Women in the cybersecurity industry were still few and far between as this sector has been considered a non-traditional career for women for decades, said the director of service delivery for Global Service Centre at a global cybersecurity company Mimecast.
GSC director Siphindokuhle Mazibuko said that despite the rapid growth in this industry in recent years, this perception was still pervasive to this day, hence, there were so few women in the field. “How do you break down well-established barriers and encourage more women to enter a growing, yet male-dominated industry? The answer lies in building a global support centre where women would have equal opportunity to develop their technical and leadership skills in the cybersecurity space,” said Mazibuko.
Mazibuko said that they had been working hard to change this perception most notably by employing women in the Mimecast Global Service Centre (GSC) and ensuring they had the leadership opportunities they deserve. Over the past two years, Mazibuko said she has employed 12 female associate engineers (out of a team of 38) on her GSC team, and she remained devoted to their professional development and career growth. All women hired in entry level roles as part of building the GSC, have since progressed their career either within the GSC itself or in other technical teams within the organisation.
The GSC said that one study in 2013 found that women made up a mere 11 percent of the global cybersecurity workforce, with a subsequent study estimating the number had risen to only 24 percent by the end of 2019.
Being a woman in cybersecurity, Mazibuko said that she more often than not found herself in the minority in most meeting rooms. While this situation might deter some, Mazibuko said she used it as an opportunity to become more self-aware and to take ownership of her own personal growth.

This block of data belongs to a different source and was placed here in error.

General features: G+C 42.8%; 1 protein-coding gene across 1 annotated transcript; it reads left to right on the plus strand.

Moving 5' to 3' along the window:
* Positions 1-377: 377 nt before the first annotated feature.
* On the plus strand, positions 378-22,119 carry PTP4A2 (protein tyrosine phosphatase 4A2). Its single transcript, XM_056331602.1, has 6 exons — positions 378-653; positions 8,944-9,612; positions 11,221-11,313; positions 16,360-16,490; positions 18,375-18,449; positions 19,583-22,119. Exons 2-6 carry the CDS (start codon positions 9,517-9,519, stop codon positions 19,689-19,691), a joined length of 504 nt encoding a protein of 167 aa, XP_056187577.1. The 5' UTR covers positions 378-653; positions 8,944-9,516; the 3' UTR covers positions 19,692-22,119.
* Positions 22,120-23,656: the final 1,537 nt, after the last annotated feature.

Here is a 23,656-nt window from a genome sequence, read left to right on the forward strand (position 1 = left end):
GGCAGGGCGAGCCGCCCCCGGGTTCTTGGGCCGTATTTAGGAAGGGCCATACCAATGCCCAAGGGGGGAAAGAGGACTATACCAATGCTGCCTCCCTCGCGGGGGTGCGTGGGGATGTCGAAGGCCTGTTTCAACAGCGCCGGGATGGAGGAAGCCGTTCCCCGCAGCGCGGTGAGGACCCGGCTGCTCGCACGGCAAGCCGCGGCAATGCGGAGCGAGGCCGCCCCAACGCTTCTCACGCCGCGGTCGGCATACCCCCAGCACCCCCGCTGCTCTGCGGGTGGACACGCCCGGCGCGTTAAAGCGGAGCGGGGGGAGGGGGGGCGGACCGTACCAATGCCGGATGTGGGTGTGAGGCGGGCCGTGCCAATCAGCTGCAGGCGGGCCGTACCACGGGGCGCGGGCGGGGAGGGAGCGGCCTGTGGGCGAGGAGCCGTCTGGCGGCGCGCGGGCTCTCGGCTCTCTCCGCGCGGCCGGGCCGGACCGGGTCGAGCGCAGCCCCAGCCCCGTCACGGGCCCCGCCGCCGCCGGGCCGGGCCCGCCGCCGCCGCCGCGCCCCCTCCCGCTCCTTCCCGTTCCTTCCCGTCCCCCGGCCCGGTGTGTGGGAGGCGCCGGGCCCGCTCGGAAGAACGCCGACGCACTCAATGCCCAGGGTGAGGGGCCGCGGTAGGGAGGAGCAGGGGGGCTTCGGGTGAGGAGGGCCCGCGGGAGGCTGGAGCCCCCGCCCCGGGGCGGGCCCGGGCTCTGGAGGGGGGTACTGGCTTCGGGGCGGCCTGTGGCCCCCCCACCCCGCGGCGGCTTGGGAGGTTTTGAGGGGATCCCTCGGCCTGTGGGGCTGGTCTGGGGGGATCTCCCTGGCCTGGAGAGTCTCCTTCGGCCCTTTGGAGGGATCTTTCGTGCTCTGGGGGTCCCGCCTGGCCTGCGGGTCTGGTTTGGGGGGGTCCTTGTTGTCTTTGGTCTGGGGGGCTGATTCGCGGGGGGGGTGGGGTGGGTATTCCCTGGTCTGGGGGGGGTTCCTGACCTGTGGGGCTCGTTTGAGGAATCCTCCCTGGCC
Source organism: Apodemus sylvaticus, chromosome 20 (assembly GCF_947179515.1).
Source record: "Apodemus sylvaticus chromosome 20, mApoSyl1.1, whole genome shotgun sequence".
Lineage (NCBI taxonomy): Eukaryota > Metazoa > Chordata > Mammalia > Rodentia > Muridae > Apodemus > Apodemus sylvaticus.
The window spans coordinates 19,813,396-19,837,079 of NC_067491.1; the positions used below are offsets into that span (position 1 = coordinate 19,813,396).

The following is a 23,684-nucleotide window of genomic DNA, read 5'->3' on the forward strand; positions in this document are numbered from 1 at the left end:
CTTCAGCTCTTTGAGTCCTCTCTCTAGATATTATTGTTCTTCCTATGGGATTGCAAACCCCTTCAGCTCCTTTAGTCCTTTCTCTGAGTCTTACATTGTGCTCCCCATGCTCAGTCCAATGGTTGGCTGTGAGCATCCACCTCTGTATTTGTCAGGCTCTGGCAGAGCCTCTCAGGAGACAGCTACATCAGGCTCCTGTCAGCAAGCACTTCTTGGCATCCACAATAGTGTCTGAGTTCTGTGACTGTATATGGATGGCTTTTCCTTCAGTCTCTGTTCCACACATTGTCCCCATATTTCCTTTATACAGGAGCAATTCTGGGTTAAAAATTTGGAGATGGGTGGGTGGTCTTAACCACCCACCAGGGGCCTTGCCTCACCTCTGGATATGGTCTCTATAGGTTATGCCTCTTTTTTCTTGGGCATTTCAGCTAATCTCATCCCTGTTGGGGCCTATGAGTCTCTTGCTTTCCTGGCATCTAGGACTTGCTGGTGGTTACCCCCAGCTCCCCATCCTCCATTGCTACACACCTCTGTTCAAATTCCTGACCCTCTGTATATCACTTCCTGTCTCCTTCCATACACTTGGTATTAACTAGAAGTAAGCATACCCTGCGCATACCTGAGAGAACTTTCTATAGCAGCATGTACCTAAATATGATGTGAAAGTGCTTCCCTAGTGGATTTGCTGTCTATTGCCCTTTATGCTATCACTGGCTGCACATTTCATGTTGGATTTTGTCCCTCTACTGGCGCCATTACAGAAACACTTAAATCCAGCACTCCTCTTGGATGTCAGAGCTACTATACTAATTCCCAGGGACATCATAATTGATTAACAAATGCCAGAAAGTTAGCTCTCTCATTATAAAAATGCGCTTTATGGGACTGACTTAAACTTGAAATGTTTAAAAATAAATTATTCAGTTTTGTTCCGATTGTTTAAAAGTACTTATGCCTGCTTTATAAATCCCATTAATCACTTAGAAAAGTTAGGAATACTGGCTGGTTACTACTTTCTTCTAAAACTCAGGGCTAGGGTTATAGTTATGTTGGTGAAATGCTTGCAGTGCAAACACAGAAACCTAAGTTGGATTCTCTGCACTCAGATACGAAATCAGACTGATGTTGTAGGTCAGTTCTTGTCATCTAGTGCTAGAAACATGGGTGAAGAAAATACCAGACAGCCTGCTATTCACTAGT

Mazibuko and her team have intentionally looked at hiring people for the GSC based on potential rather than qualifications in an effort to address the skills challenge in the market. This decision has also allowed Mazibuko and her team to try to address the issue of gender diversity.
Mazibuko said that the African continent had the talent to compete on a global scale in this sector but they just needed the right technology, connectivity and continuity to make it happen. She said that with the right investment and support from the private sector, African talent could be upskilled with globally relevant digital and technical support skills.
Global IT and networking company Cisco said that while the representation of women in the cybersecurity industry had grown over the past years, which was positive, there was still room for improvement. “Interestingly, not everyone in cybersecurity started with a technical background. Some of the women currently in cybersecurity started in non-stem-related courses. Cybersecurity was also seen as a growing industry with a choice of job opportunities and diverse career paths to pursue, including engineering, consultation, leadership and entrepreneurial opportunities. There was one bright spot that all the women we spoke to highlighted and this was the importance of having allies at different stages of their journey.”
Cisco said that cybersecurity was an industry filled with opportunities ripe for the taking. It said that growing women's representation in this sector had advantages for all. According to Cisco, there was a direct link for companies who had diverse teams which resulted in increased revenue. Cisco said that there was a direct link to creativity and innovation in companies that had diversity. It said working jointly as allies and focusing on self-development would have women representation continuing to rise.
BUSINESS REPORT ONLINE